Re: [MLS] Use Cases for avoiding Forward Secrecy

Phillip Hallam-Baker <> Thu, 01 March 2018 16:34 UTC

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From: Phillip Hallam-Baker <>
Date: Thu, 1 Mar 2018 11:34:31 -0500
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To: Russ Housley <>
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Subject: Re: [MLS] Use Cases for avoiding Forward Secrecy
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On Thu, Mar 1, 2018 at 10:11 AM, Russ Housley <> wrote:

> Generally, I think the right answer to these, however, isn't to modify the
> messaging protocol but rather to add that functionality on the messaging
> app over the top. That also is a much easier way to do new device history
> sync
> This is similar to the approach used in some email environments.  The
> email message is decrypted for reading, and then encrypted in a separate
> archive key for storage.
> Russ

​It is a valid approach and it might be the right approach.
​But what we have right now is a rather complex proposal that may or may
not be correct and may or may not be addressing the real requirements and
may or may not be addressing them in the most straightforward fashion.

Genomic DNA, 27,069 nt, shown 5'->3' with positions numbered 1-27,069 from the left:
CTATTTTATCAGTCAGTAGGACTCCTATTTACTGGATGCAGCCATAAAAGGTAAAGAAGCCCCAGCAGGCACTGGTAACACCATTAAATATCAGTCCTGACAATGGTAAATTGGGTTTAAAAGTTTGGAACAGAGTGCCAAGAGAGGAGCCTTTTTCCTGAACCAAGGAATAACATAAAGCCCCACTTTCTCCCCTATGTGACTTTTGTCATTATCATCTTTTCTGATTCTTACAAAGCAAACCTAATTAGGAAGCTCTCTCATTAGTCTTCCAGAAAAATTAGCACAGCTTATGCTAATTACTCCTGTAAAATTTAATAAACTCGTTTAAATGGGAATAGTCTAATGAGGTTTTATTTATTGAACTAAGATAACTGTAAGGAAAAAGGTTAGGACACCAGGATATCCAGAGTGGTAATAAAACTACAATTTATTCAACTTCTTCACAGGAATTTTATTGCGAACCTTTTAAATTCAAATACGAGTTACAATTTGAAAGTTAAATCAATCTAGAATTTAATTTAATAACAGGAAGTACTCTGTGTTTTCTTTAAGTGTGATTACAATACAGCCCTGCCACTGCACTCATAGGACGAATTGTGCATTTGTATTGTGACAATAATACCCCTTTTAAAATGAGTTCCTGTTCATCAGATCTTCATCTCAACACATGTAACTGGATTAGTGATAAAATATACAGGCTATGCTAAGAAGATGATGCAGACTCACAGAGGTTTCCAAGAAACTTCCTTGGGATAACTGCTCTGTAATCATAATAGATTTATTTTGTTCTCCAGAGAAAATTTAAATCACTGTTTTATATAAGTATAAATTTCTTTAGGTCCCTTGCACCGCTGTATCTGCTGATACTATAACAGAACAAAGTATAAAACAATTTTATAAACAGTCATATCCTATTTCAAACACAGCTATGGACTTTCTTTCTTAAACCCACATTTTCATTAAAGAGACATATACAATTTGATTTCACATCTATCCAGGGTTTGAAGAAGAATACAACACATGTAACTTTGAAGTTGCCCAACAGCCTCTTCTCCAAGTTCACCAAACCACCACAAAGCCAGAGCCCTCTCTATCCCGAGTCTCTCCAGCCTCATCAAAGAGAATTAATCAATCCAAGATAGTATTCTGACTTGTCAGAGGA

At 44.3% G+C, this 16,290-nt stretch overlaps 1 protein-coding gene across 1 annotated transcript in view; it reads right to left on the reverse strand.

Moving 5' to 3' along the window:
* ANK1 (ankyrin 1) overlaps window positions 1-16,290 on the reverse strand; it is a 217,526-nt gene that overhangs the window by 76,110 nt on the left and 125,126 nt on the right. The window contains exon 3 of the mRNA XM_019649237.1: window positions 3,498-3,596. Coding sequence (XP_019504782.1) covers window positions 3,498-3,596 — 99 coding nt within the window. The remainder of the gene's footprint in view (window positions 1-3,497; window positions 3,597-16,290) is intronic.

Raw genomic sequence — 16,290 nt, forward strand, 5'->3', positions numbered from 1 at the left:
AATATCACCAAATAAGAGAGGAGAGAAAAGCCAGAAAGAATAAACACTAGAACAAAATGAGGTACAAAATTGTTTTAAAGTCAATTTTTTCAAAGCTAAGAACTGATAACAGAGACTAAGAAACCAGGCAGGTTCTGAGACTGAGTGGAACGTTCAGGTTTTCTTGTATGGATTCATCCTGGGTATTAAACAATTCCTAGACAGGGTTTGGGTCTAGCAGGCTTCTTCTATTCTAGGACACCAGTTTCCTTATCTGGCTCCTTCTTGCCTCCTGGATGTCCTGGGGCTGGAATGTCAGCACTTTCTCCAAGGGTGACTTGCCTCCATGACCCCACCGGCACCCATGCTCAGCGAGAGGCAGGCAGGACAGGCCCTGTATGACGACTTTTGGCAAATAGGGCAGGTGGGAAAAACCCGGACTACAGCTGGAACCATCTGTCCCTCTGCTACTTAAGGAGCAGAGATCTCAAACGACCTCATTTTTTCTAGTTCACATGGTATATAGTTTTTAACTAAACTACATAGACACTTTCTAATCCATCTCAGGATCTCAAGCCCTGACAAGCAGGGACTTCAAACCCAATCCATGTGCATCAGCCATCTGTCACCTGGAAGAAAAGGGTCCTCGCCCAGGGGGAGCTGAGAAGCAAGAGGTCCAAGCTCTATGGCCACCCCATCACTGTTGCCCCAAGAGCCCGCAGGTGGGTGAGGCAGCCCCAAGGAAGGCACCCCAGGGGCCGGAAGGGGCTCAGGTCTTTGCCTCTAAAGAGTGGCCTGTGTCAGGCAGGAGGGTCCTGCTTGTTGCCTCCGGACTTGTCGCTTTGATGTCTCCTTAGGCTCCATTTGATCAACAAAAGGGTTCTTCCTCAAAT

So far I have seen a lot of defensive responses and one individual whose
behavior was bullying. Now the fact that I cannot be bullied out of my
opinions does not make ​the experience of people making personal attacks
any more pleasant for me.

More importantly, I am concerned that what has been more or less explicitly
stated is 'we have our proposal and if you don't like it then bog off'.

I don't think that language encourages honest debate about the limitations
of the proposal or identifying the flaws.

I would much rather the IETF endorse no proposal than one that only
navigates the process because a group of bullies shouted down anyone who
was critical of it. We saw that happen with DANE we saw it happen with
CBOR. CBOR does work but the consequence of shutting down the voices saying
that we needed a binary format that precisely matches the semantics of JSON
is that we had to spin up a separate COSE working group to repeat the work
of JOSE rather than simply apply the encoding.

The assumption of most here is that the requirements are easy and the
cryptography is hard. That is precisely the wrong way round. If we really
understand what the requirements are, the cryptography follows almost
directly. It is getting to the understanding of the requirements that is
the hard part.